Notes from Geek Night talk on SOA Done Right Using NServiceBus

11 Dec 2010

My notes from a talk on NServiceBus by Mogens Heller Grabe which I attended this week. Slides and code are available through Dropbox, but I don’t know for how long.

  • Enterprise service bus
    • An architectural pattern rather than a specific technology or product
    • The ethernet of SOA
  • Types of service bus
  • The current version 2.0 of NServiceBus is free whereas the binary version 2.5 will contain limitations. The limitations can be disabled by downloading and compiling the source code yourself
  • NServiceBus is designed to address the fallacies of distributed computing
    • It primarily addresses the fallacies through the use of reliable one-way messaging
    • Reliable means messages are stored in a queue, such a MSMQ, which is part of all recent Windows installations. The assumption being that the queue is always present and ready to receive messages
    • One-way means messages are asynchronous and fire-and-forget. The destination service doesn’t have to be online when a message goes into its queue, which makes services temporally independent. At some point in the future the service may post a reply to the client’s queue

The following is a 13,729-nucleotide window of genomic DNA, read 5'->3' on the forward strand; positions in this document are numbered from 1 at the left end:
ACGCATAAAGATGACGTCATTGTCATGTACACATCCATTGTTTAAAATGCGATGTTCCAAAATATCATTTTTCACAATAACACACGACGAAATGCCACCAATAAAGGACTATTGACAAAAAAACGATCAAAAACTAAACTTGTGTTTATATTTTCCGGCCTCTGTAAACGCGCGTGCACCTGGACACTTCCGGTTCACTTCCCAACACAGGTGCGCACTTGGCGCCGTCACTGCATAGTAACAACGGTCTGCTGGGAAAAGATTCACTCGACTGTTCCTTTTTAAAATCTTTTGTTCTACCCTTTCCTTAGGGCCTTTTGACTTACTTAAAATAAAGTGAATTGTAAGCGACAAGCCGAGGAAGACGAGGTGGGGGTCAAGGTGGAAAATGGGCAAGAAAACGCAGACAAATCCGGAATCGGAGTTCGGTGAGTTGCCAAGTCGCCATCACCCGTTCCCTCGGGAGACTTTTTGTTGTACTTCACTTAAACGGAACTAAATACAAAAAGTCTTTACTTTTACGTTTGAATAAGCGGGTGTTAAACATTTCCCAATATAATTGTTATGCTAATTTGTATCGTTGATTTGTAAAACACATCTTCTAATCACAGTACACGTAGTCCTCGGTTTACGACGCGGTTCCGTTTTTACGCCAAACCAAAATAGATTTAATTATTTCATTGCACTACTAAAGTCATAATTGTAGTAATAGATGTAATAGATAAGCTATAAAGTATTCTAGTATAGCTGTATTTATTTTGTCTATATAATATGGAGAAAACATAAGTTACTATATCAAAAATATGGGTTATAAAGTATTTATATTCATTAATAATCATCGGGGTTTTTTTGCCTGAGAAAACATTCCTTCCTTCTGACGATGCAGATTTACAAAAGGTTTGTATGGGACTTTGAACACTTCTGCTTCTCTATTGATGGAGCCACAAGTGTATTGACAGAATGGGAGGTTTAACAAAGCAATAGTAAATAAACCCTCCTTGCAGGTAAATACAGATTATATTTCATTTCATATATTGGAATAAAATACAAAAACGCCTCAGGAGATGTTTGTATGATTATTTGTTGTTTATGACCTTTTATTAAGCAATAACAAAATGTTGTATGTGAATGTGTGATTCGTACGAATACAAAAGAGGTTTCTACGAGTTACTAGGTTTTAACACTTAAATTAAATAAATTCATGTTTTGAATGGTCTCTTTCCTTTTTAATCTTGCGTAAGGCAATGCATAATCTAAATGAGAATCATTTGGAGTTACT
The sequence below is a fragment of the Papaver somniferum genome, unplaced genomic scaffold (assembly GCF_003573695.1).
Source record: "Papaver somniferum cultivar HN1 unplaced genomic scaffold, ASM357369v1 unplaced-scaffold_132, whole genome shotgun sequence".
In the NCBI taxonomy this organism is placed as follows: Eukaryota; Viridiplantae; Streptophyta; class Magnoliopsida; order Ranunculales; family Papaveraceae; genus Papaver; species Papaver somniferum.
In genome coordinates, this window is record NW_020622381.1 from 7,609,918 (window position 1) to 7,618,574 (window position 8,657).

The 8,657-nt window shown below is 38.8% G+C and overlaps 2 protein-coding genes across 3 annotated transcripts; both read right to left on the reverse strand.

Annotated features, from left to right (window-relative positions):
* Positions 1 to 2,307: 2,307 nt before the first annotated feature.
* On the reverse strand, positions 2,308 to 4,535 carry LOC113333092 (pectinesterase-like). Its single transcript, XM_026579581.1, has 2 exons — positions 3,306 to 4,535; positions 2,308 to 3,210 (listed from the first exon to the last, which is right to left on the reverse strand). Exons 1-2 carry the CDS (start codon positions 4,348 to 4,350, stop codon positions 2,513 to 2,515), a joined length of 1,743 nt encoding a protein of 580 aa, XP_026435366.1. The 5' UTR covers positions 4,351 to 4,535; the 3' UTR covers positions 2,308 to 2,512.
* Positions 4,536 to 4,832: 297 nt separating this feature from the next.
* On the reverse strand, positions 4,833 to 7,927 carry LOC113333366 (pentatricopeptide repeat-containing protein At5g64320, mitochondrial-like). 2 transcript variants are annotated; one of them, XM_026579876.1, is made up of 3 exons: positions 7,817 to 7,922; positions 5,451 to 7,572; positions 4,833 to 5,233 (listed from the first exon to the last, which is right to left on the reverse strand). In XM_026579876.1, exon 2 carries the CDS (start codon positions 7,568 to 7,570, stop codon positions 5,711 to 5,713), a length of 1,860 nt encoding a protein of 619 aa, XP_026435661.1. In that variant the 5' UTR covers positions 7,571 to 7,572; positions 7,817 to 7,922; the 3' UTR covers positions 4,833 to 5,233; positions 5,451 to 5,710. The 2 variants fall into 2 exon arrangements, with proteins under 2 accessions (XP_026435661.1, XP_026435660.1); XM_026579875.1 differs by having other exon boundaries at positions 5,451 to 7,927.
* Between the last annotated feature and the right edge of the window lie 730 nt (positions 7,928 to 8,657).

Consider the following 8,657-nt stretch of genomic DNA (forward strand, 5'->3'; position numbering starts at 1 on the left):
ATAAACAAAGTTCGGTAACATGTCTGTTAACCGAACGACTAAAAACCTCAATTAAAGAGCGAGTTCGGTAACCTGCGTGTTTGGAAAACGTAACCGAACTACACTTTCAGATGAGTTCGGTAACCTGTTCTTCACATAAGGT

• Messaging means that any action is accomplished by posting a self-contained message, containing the type of operation and its parameters, to the queue of a service
    • With NServiceBus, a class is marked with an interface to describe that it’s a type of message. Instances of the class are then serialized using a standard XML or binary serializer and stored in a queue
  • NServiceBus service != traditional web service
    • An NServiceBus service is a class that implements an interface
    • Using a message queue is more reliable when the service has to make calls to other services as part of its operation. With a traditional web service, calling other services from within makes the service slower and less reliable. If only one dependent service is down it’s like with old Christmas lights wired in series: the entire stack may be down. Queues on the other hand introduce a save place, a stabilization point, to temporarily store messages
    • A service is typically configured with an input queue that identifies it to others and an error queue that messages are routed to after some number of retries. In addition, each service may be configured with a number of threads to use to parallelize message processing
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